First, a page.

Get the canner heating up
Fill the canner about 1/2 full of water and start it heating (with the lid on).
Get a the medium pot of water or tomato juice heating
This is also a good time to get your 1 quart of tomato juice and/or water boiling (you will use it to fill any air spaces in the jars in step 6).
Start the water for the lids
Put the lids into the small pot of boiling water for at least several minutes. Note: everything gets sanitized in the water bath (step 7) anyway, so this just helps to ensure there is no spoilage later!)
Here’s a trick you may not know: put the tomatoes, a few at a time in a large pot of boiling water for no more than 1 minute (30 – 45 seconds is usually enough) then…. Plunge them into a waiting bowl of ice water.
This makes the skins slide right off of the tomatoes! If you leave the skins in, they become tough and chewy in the sauce, not very pleasant.
The skins should practically slide off the tomatoes. then you can cut the tomatoes in quarters and remove the tough part around the stem and any bruised or soft parts.
Fill them to within ¼-inch of the top with tomatoes.
Be sure the contact surfaces (top of the jar and underside of the ring) are clean to get a good seal!
After you fill each jar with tomatoes, add 2 tablespoons of lemon juice per quart jar, 1 per pint jar. This helps to reduce the odds of spoilage and to retain color and flavor. Then fill to 1/2 inch of the top with either boiling water or hot tomato juice.
Using a flat plastic or wood utensil (like a plastic spoon, up side down) free trapped air bubbles by gently sliding it up and down around the inside edge.
Just screw them on snugly, not too tight. If the is any tomato on the surface of the lip of the jar, wipe it off first with a clean dry cloth or paper towel.
Put them in the canner and keep them covered with at least 1 inch of water. Keep the water boiling. Process the jars in a boiling-water bath for 40 minutes for pints and 45 minutes for quarts. Remember to adjust the time if you are at a different altitude other than sea level! Pressure canners work better for tomatoes and other low acid foods – you’ll get less spoilage with a pressure canner.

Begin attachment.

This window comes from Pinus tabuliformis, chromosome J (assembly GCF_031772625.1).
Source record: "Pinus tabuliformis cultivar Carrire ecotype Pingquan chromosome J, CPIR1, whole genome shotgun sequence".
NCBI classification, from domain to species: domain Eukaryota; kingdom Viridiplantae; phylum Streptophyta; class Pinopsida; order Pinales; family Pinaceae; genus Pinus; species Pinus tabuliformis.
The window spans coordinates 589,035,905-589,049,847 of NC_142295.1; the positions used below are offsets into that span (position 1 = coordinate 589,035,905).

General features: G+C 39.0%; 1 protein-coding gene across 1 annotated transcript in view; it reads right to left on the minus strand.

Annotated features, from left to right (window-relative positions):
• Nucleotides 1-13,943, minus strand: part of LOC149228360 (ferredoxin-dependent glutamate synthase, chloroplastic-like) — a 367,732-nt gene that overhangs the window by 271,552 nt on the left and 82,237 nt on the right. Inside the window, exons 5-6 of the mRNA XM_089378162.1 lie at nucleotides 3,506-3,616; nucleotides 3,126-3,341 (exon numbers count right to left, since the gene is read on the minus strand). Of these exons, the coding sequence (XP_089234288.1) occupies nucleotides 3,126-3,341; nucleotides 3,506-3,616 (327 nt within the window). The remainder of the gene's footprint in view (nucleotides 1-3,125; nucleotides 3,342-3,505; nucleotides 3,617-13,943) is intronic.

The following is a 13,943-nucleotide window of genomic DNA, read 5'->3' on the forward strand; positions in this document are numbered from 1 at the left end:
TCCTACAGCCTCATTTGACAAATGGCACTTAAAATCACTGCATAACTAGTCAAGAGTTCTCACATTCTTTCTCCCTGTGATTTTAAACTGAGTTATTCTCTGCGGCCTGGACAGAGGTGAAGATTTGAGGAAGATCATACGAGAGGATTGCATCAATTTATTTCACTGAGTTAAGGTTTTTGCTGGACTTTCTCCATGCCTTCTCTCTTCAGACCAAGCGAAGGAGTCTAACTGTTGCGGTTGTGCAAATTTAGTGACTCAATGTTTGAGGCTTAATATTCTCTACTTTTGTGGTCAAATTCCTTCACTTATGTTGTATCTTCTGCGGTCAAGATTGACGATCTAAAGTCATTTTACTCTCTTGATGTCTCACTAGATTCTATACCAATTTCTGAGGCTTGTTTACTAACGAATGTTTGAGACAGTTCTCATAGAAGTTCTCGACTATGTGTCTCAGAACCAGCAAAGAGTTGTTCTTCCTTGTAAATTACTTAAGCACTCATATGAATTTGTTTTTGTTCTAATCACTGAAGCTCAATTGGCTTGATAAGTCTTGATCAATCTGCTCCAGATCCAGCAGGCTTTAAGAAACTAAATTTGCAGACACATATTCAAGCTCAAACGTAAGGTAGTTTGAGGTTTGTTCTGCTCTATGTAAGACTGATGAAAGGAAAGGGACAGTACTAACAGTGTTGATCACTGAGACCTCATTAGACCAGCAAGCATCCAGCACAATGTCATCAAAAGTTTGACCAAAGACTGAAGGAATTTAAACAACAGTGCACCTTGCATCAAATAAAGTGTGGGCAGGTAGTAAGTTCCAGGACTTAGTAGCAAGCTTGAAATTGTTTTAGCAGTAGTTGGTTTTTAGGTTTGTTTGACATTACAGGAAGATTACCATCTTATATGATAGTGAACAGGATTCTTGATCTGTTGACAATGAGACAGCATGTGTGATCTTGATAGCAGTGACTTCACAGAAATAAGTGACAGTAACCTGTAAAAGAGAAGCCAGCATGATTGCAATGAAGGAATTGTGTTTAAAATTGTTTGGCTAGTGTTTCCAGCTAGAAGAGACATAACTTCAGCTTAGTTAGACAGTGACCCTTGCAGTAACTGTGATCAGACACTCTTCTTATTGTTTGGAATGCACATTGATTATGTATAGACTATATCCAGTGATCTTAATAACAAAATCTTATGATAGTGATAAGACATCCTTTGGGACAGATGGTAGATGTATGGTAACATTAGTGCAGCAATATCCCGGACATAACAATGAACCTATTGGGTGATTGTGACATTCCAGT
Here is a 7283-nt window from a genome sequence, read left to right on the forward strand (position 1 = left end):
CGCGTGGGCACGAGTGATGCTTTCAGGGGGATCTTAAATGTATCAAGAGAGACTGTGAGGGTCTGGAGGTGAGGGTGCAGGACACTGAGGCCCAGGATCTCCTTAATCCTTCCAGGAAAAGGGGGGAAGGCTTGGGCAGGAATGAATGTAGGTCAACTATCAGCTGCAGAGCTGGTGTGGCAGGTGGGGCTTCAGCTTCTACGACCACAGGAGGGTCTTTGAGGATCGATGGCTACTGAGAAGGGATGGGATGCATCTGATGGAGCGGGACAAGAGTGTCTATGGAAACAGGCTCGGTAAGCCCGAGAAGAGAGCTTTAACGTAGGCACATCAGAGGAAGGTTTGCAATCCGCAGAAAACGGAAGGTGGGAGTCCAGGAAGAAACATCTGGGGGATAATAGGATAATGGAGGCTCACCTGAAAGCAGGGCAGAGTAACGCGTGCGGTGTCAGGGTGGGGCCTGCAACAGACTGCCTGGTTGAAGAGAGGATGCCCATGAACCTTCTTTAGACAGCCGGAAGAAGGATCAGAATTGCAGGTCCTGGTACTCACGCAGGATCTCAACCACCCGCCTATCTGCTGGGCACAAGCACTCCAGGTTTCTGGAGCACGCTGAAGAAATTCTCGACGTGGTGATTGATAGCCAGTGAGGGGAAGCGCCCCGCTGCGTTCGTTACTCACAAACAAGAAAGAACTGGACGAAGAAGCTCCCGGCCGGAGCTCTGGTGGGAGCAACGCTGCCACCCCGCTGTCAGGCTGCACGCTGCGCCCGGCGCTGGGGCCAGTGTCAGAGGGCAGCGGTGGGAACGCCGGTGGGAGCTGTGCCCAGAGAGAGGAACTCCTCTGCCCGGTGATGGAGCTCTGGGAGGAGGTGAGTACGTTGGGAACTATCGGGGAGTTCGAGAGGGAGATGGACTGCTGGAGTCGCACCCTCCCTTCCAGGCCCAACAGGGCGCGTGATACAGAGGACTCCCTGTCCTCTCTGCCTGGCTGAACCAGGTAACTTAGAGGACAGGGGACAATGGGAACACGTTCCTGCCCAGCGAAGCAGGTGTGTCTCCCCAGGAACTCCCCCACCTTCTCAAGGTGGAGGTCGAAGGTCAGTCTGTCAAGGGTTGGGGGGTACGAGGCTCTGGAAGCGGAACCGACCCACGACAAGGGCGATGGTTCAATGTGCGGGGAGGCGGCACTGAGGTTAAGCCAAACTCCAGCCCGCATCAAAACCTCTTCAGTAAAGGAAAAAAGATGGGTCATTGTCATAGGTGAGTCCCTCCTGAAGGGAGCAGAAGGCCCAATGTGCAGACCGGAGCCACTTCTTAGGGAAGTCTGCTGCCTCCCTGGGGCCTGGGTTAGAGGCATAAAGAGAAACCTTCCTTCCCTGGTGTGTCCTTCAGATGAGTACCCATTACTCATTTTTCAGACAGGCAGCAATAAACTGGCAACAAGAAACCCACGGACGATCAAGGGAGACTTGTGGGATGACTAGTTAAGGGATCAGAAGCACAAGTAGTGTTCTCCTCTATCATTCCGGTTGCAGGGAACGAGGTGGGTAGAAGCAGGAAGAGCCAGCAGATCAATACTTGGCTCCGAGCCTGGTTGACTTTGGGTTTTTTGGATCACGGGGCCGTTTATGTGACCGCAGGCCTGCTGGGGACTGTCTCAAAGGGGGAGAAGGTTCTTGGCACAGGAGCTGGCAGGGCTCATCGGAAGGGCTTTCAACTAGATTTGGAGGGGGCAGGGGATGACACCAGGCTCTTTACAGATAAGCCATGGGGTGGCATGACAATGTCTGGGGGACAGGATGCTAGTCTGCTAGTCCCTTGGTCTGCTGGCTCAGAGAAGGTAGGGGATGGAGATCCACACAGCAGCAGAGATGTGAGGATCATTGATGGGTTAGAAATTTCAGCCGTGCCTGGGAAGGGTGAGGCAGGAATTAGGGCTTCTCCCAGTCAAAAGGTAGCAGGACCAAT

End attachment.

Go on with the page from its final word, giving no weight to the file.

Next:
Lift the jars out of the water and let them cool without touching or bumping them in a draft-free place (usually takes overnight) You can then remove the rings if you like, but if you leave them on, at least loosen them quite a bit, so they don’t rust in place due to trapped moisture. Once the jars are cool, you can check that they are sealed verifying that the lid has been sucked down. Just press in the center, gently, with your finger. If it pops up and down (often making a popping sound), it is not sealed. If you put the jar in the refrigerator right away, you can still use it. Some people replace the lid and reprocess the jar, then that’s a bit iffy. If you heat the contents back up, re-jar them (with a new lid) and the full time in the canner, it’s usually ok. Don’t worry if you see the tomatoes floating above a layer of liquid; that’s normal. Tomatoes have a lot of water in them and it separates a bit. If I had packed the tomatoes in the jars a bit tighter or squeezed for of the free liquid out of them before packing them in the jars, the water layer would be reduced.